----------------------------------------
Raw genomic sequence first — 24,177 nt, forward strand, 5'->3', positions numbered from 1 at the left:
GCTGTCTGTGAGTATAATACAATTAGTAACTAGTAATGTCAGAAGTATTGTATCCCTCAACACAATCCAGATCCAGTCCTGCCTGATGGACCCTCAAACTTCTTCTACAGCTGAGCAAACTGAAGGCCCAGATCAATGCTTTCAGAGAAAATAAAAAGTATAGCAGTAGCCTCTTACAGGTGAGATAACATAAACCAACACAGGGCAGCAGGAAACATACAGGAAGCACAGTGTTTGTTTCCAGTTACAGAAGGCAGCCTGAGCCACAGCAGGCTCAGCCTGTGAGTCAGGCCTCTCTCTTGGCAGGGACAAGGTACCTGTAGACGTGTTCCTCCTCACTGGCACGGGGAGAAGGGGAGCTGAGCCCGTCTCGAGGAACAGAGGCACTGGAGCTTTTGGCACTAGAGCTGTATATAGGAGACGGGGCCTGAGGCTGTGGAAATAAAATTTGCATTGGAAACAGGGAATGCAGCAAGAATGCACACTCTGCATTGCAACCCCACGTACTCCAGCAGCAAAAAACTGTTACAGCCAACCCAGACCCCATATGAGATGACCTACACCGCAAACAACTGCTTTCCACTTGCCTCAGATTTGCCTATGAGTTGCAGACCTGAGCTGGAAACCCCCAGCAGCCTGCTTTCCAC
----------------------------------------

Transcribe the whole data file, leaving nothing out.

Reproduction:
Raw genomic sequence first — 24,177 nt, forward strand, 5'->3', positions numbered from 1 at the left:
GCTGTCTGTGAGTATAATACAATTAGTAACTAGTAATGTCAGAAGTATTGTATCCCTCAACACAATCCAGATCCAGTCCTGCCTGATGGACCCTCAAACTTCTTCTACAGCTGAGCAAACTGAAGGCCCAGATCAATGCTTTCAGAGAAAATAAAAAGTATAGCAGTAGCCTCTTACAGGTGAGATAACATAAACCAACACAGGGCAGCAGGAAACATACAGGAAGCACAGTGTTTGTTTCCAGTTACAGAAGGCAGCCTGAGCCACAGCAGGCTCAGCCTGTGAGTCAGGCCTCTCTCTTGGCAGGGACAAGGTACCTGTAGACGTGTTCCTCCTCACTGGCACGGGGAGAAGGGGAGCTGAGCCCGTCTCGAGGAACAGAGGCACTGGAGCTTTTGGCACTAGAGCTGTATATAGGAGACGGGGCCTGAGGCTGTGGAAATAAAATTTGCATTGGAAACAGGGAATGCAGCAAGAATGCACACTCTGCATTGCAACCCCACGTACTCCAGCAGCAAAAAACTGTTACAGCCAACCCAGACCCCATATGAGATGACCTACACCGCAAACAACTGCTTTCCACTTGCCTCAGATTTGCCTATGAGTTGCAGACCTGAGCTGGAAACCCCCAGCAGCCTGCTTTCCAC